Wednesday, August 03, 2016

Secondary trauma

One of the things that isn't mentioned very often (well, outside of therapeutic parenting circles) is the reality of secondary trauma. Secondary trauma is trauma that happens as a result of living with someone who is affected by trauma and its effects are very similar. Trauma is trauma regardless of how it was acquired. I think this is possibly one of the most difficult things for me as a result of raising a child coming from a very hard place. I know J. and I are affected, but we are also adults and have an understanding of what is going on and have acquired an arsenal of techniques to counteract the swirling emotions. Our younger children do not have the same abilities.

This is particularly true for G. and L. and often times I find them to be emotionally much younger than their chronological ages as a result. I don't write about this very often, but sometimes I feel the need to give it some space, both to be honest about what life is like around here and to let others know that they aren't alone. It also doesn't hurt to give some education to people who are thinking about adoption. It's best to go into with eyes wide open.

On the plus side, having become  therapeutic parents, we feel better equipped to deal with the emotional needs of our younger children. While my research/reading is often centered around meeting the needs of my significantly delayed children, sometimes what I turn up as a result helps my other children just as much or even more, such as the new card game I found.

I was ordering something from Amazon (games to help increase executive function) and saw on the list of 'things other people ordered along with this' the mention of a card game called, Mad Dragon. It was an Uno-style game that had questions written on the cards that were supposed to help children manage angry feelings. L. has been going through a particularly difficult time in dealing with big feelings, particularly when it comes to disappointment or frustration, and I was feeling just a little desperate, so I ordered it. Normally it is not something I would have tried as my children tend not to enjoy overtly didactic games, and nor do I.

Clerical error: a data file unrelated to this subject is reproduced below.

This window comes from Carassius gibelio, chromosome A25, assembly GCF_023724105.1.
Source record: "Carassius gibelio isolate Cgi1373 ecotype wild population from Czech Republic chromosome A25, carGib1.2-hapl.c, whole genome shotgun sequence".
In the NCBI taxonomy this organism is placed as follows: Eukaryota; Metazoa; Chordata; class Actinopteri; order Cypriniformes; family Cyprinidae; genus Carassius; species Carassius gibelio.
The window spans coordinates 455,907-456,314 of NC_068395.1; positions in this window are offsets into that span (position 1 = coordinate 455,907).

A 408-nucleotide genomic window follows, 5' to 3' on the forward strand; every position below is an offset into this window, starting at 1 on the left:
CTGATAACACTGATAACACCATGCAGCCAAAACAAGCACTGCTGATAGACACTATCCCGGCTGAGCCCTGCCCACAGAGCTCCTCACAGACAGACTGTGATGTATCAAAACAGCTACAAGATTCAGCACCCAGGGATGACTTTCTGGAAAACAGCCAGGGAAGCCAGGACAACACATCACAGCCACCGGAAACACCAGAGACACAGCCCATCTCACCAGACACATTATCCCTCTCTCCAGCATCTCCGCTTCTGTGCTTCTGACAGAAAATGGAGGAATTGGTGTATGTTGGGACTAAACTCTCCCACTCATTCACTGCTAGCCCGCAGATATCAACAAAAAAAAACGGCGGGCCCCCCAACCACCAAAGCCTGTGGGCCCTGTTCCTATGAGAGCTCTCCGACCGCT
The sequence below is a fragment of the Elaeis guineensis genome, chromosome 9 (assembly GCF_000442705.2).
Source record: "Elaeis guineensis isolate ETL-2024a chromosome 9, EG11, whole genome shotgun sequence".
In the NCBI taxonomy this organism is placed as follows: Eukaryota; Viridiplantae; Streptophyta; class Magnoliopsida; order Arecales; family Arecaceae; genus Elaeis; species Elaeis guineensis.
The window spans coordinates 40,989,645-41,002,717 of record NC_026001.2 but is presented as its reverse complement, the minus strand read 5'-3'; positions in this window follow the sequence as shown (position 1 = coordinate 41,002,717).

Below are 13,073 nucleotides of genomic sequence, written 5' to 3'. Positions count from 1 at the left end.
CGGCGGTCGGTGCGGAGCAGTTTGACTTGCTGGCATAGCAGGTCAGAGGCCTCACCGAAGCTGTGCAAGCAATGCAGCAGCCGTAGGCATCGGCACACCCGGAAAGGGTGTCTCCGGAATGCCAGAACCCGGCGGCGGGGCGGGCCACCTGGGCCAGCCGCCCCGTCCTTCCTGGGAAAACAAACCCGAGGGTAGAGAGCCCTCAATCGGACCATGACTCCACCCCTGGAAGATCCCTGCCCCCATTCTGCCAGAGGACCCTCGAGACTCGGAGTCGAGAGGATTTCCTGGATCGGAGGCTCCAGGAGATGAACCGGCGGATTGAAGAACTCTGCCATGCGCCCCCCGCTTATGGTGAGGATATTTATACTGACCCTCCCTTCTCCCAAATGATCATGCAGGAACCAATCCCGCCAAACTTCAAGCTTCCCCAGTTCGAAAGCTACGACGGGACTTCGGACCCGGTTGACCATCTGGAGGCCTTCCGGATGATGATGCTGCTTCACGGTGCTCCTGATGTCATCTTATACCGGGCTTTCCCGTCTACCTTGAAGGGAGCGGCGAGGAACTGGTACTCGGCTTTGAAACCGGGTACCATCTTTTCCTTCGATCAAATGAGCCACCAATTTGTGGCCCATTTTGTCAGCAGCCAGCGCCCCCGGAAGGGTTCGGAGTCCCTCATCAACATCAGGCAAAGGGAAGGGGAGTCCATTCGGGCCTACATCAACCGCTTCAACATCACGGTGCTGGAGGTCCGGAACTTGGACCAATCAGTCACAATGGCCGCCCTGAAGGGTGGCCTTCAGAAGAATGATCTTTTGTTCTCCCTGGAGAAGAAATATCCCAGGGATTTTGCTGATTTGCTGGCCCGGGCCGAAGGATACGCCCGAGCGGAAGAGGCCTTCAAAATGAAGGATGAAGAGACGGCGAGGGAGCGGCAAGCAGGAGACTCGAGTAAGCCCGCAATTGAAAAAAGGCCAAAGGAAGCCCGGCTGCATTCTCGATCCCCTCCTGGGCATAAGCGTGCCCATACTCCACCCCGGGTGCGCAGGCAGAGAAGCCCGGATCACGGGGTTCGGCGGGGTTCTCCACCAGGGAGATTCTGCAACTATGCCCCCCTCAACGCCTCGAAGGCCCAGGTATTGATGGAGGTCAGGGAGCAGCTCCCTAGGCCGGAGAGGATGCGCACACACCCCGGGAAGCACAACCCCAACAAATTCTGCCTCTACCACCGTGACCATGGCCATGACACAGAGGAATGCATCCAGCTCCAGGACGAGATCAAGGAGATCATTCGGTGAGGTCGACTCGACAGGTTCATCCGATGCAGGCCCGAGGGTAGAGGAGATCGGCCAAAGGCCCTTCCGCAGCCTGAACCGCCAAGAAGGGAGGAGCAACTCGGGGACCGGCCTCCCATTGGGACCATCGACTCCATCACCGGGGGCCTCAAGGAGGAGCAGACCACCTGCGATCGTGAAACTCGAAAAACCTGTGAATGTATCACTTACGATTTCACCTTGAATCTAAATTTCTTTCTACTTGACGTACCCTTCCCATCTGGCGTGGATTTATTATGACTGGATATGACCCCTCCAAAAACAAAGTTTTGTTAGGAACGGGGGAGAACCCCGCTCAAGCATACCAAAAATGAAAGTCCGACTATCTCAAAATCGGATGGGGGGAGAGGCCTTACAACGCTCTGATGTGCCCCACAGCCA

I had told L. that I ordered a new game for her and what it was about to lay the groundwork a bit, and since she is all about something new and different, was excited. When it arrived yesterday, she had to open it immediately and we had to play it. At this point I still had deep, deep doubts about its effectiveness because even though I have tried and tried to engage L. in discussions about ways to calm down and how she feels when she gets so upset, but she would have nothing to do with it. I really wasn't sure a card game would change that.

Well, I am here today to eat crow. In the past 18 hours we have played it three times, once with all the little people. L. loves it. Not only does L. love it, but there is something about the game that allows her to discuss the questions on the cards. I have even gotten her to practice deep breathing for use as a calming exercise multiple times... something she would have nothing to do with up till now. This morning, with everyone playing, it felt a bit like a group therapy session with everyone chiming in answers to the questions and everyone showing some real insight into their own unique difficulties. Probably the best thing is that it is giving everyone the same language and since the game focuses on not only helping yourself calm down, but your friends, they are starting to be aware of how they could help a brother or sister calm down. This is probably the best twenty bucks I have ever spent.

2 comments:

Momma Ruthies said...

I'm off to order it! We are constantly working on ways to work through big emotions. I would love to know what other games you ordered as we are working on executive function with three of our children. Thanks so much for sharing!

thecurryseven said...

The other games I mentioned are the one mentioned by the Yeagers in the Executive Function book, but they also have another book, Simon Says Pay Attention, that they wrote where they flesh out the games a bit further. I have the book now, but haven't had a chance to sit down and really take a good look at it yet.

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